Lyons: Yes, so at a recent advisory committee meeting, the CDC recommended boosters for immunocompromised people, basically taking note of several studies that have shown [that] over time the antibody titers tend to wane after vaccination, and this is particularly noticeable for Delta. And recently, we've seen the Biden administration come out and say that this fall there actually is going to be a campaign to provide booster doses for the U.S. population later this fall. And there's really good data using the mRNA-based vaccines showing that boosters can provide a really massive boost in antibody titers that are active against both the original strain of COVID but also against the Delta variant as well. And this is 12- to 15-fold higher titers of antibodies, which should be really protective against infection. So, we think this approach will likely stop Delta in its tracks, and there's also evidence that combination approaches between using like an AstraZeneca adenoviral vaccine and an mRNA vaccine also seemed to work in the same setting to boost the immune response. So, regardless of which type of vaccination people have had up front, there seems to be good options for boosting to combat things like Delta and future variants.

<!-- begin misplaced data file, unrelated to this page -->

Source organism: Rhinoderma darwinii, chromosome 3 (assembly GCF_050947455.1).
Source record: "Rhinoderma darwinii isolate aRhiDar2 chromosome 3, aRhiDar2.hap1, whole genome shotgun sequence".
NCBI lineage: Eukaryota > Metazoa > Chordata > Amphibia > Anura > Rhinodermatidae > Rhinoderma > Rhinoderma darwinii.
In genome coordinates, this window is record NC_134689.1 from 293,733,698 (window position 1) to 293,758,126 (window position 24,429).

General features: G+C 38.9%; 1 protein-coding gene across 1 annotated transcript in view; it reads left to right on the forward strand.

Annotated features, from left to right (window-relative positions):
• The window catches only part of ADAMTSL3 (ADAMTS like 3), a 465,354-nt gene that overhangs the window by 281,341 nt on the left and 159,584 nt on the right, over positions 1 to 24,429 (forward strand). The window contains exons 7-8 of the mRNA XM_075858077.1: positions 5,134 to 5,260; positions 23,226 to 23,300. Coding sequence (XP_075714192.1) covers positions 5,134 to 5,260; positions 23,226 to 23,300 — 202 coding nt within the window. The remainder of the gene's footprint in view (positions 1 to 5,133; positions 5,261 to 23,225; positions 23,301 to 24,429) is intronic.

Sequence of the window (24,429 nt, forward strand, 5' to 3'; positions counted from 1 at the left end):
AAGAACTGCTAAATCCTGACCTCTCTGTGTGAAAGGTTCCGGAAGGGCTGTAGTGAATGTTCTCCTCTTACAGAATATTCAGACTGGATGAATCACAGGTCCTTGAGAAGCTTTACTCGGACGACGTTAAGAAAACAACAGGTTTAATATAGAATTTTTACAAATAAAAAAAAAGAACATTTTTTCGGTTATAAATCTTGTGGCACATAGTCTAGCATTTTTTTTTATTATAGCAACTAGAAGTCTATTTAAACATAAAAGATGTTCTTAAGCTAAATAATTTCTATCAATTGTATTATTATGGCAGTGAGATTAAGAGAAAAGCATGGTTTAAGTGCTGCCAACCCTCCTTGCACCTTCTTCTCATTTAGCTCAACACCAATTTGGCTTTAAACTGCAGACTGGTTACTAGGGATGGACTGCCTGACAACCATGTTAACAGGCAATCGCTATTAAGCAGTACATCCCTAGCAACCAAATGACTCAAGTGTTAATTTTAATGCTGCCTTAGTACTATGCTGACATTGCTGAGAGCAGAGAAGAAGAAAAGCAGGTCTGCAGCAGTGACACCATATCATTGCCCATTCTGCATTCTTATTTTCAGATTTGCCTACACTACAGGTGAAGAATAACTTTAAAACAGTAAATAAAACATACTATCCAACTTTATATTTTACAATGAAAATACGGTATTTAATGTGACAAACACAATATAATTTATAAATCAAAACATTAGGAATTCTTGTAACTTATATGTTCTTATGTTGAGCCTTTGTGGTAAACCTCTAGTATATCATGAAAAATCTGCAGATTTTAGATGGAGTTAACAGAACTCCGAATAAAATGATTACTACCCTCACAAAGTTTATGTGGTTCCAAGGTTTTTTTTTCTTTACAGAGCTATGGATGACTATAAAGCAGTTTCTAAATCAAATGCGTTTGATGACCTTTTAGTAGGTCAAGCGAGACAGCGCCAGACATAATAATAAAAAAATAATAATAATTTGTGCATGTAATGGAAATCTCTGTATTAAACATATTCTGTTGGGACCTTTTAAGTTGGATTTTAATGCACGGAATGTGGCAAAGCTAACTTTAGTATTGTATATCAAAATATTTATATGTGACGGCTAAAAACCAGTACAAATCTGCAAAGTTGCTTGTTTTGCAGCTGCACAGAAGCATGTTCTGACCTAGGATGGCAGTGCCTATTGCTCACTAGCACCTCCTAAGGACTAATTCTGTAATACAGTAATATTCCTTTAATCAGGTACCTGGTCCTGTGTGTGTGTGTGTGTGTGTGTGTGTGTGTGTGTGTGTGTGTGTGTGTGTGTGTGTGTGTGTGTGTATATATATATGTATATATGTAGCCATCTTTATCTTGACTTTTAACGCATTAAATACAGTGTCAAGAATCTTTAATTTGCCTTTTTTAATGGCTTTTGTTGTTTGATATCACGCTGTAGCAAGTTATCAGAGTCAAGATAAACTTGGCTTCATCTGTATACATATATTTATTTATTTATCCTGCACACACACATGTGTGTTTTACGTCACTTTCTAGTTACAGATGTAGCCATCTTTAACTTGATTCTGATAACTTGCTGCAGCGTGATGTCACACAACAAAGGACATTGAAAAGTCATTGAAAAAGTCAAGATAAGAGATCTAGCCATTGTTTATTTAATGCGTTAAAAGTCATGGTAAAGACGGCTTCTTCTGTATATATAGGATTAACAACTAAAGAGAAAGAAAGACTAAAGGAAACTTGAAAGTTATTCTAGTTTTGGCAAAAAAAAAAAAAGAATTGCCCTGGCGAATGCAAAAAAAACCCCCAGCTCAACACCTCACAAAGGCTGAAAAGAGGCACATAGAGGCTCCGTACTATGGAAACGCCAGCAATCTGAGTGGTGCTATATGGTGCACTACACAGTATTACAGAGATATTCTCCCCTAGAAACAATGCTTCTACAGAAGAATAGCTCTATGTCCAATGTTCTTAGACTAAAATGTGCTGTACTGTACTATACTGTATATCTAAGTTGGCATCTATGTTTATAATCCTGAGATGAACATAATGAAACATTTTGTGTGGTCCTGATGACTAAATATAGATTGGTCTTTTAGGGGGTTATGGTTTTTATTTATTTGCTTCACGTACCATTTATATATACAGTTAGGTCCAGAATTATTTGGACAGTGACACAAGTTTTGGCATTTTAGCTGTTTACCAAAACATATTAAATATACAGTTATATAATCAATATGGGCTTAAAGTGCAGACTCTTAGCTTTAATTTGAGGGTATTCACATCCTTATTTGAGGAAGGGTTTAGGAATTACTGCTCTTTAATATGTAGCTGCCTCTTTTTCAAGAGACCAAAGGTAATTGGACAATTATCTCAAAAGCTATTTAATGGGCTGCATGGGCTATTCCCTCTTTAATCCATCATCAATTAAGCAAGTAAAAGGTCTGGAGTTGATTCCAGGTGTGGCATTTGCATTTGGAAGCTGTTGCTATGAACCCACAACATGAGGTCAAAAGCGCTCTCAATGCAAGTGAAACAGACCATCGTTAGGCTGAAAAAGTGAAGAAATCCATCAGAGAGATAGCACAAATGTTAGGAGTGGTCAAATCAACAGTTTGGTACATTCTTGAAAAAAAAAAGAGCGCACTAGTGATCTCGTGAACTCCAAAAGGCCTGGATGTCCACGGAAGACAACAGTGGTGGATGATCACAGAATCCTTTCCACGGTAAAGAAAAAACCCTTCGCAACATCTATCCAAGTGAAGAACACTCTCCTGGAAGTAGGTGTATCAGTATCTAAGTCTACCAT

McNurney: Great, Dan, thank you very much. Agustin, turning to you. Is Delta proving that the market for COVID-19 vaccines and treatments is large, durable and growing? And maybe a second part of that question: Can you foresee a scenario where some of these mRNA-based therapies that Dan just talked about could be used for other viruses?